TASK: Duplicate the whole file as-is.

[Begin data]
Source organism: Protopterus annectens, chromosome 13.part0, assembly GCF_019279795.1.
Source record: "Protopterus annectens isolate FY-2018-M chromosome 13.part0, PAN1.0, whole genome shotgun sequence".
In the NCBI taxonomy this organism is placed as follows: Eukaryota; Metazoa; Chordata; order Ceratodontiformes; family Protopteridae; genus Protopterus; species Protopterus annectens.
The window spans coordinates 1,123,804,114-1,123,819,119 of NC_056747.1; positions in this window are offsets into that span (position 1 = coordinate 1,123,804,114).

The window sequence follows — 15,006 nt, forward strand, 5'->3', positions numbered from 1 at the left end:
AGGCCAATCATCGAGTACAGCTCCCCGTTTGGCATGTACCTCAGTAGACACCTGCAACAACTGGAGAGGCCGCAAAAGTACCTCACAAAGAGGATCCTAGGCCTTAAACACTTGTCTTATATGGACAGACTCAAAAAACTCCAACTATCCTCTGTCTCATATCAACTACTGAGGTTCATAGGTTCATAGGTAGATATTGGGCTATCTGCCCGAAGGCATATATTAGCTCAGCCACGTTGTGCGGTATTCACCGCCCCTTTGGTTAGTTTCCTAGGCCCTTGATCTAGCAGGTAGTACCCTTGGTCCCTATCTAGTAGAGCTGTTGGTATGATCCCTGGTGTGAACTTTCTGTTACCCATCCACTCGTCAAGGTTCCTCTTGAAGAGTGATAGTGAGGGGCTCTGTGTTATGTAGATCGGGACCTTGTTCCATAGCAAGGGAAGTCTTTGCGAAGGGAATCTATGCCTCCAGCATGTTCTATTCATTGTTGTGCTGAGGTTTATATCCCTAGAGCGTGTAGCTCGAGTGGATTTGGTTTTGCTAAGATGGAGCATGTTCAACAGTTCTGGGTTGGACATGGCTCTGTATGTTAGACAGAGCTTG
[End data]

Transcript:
Source organism: Protopterus annectens, chromosome 13.part0, assembly GCF_019279795.1.
Source record: "Protopterus annectens isolate FY-2018-M chromosome 13.part0, PAN1.0, whole genome shotgun sequence".
In the NCBI taxonomy this organism is placed as follows: Eukaryota; Metazoa; Chordata; order Ceratodontiformes; family Protopteridae; genus Protopterus; species Protopterus annectens.
The window spans coordinates 1,123,804,114-1,123,819,119 of NC_056747.1; positions in this window are offsets into that span (position 1 = coordinate 1,123,804,114).

The window sequence follows — 15,006 nt, forward strand, 5'->3', positions numbered from 1 at the left end:
AGGCCAATCATCGAGTACAGCTCCCCGTTTGGCATGTACCTCAGTAGACACCTGCAACAACTGGAGAGGCCGCAAAAGTACCTCACAAAGAGGATCCTAGGCCTTAAACACTTGTCTTATATGGACAGACTCAAAAAACTCCAACTATCCTCTGTCTCATATCAACTACTGAGGTTCATAGGTTCATAGGTAGATATTGGGCTATCTGCCCGAAGGCATATATTAGCTCAGCCACGTTGTGCGGTATTCACCGCCCCTTTGGTTAGTTTCCTAGGCCCTTGATCTAGCAGGTAGTACCCTTGGTCCCTATCTAGTAGAGCTGTTGGTATGATCCCTGGTGTGAACTTTCTGTTACCCATCCACTCGTCAAGGTTCCTCTTGAAGAGTGATAGTGAGGGGCTCTGTGTTATGTAGATCGGGACCTTGTTCCATAGCAAGGGAAGTCTTTGCGAAGGGAATCTATGCCTCCAGCATGTTCTATTCATTGTTGTGCTGAGGTTTATATCCCTAGAGCGTGTAGCTCGAGTGGATTTGGTTTTGCTAAGATGGAGCATGTTCAACAGTTCTGGGTTGGACATGGCTCTGTATGTTAGACAGAGCTTG